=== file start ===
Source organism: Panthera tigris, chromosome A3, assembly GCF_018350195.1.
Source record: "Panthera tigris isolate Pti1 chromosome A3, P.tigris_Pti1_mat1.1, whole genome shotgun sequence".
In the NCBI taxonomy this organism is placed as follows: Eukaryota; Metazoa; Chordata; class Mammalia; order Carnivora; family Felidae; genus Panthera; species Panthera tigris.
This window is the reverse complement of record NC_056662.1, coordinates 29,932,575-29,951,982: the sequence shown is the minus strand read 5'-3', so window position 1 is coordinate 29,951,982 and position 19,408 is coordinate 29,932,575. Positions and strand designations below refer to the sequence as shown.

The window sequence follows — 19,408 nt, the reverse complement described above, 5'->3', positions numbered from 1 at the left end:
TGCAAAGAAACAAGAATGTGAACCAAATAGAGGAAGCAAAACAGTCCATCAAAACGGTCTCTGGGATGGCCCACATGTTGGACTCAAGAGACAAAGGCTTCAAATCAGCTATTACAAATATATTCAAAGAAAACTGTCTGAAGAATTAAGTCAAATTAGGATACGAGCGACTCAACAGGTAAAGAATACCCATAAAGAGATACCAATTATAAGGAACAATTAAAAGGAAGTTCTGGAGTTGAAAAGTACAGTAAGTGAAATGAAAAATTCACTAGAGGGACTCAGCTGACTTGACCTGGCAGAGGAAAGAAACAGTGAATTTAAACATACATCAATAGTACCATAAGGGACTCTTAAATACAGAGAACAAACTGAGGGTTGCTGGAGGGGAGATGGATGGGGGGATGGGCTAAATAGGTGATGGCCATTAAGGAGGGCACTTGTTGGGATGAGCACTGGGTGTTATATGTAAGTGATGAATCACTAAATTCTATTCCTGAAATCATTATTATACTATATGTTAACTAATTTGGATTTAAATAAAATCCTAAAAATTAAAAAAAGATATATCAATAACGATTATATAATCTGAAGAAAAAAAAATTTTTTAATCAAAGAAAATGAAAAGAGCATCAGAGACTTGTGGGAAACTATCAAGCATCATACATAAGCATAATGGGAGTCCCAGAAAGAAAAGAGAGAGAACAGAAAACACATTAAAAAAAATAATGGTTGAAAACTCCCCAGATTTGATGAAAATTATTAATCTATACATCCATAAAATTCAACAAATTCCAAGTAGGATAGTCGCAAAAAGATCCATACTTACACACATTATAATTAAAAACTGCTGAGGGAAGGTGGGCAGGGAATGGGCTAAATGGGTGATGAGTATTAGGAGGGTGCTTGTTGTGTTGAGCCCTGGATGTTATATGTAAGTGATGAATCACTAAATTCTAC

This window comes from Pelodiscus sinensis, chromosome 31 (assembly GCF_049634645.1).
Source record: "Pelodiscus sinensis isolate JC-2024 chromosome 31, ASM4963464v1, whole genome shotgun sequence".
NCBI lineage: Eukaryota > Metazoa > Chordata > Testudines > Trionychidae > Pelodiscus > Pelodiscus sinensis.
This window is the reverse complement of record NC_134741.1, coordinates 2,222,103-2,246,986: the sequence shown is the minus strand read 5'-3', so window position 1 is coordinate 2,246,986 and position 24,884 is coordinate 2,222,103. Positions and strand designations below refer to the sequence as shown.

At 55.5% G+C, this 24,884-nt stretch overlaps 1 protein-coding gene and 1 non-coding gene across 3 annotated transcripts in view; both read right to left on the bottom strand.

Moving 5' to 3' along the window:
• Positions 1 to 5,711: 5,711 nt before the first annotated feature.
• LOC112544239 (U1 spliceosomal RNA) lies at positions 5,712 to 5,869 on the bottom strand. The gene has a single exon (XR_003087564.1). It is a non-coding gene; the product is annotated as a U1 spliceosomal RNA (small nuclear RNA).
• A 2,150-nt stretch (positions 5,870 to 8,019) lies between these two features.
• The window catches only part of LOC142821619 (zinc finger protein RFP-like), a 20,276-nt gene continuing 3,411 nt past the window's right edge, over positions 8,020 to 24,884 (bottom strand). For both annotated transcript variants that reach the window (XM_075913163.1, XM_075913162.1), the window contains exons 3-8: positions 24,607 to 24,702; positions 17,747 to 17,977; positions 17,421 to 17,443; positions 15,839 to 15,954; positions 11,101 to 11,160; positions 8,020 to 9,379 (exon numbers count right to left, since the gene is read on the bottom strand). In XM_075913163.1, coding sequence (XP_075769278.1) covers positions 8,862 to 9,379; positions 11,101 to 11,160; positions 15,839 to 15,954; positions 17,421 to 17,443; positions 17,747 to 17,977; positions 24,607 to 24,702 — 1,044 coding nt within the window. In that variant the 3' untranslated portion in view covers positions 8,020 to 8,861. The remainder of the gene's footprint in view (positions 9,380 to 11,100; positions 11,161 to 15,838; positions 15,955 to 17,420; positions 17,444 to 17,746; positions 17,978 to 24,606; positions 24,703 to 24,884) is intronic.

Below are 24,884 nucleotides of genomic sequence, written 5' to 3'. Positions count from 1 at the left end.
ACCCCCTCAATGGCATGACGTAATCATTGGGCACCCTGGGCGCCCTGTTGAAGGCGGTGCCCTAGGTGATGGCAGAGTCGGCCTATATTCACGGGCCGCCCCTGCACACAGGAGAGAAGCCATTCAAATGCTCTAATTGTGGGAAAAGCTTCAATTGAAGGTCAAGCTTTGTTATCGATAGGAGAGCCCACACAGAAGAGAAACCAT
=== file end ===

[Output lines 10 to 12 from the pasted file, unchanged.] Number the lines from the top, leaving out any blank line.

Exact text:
This window is the reverse complement of record NC_134741.1, coordinates 2,222,103-2,246,986: the sequence shown is the minus strand read 5'-3', so window position 1 is coordinate 2,246,986 and position 24,884 is coordinate 2,222,103. Positions and strand designations below refer to the sequence as shown.

At 55.5% G+C, this 24,884-nt stretch overlaps 1 protein-coding gene and 1 non-coding gene across 3 annotated transcripts in view; both read right to left on the bottom strand.

Moving 5' to 3' along the window: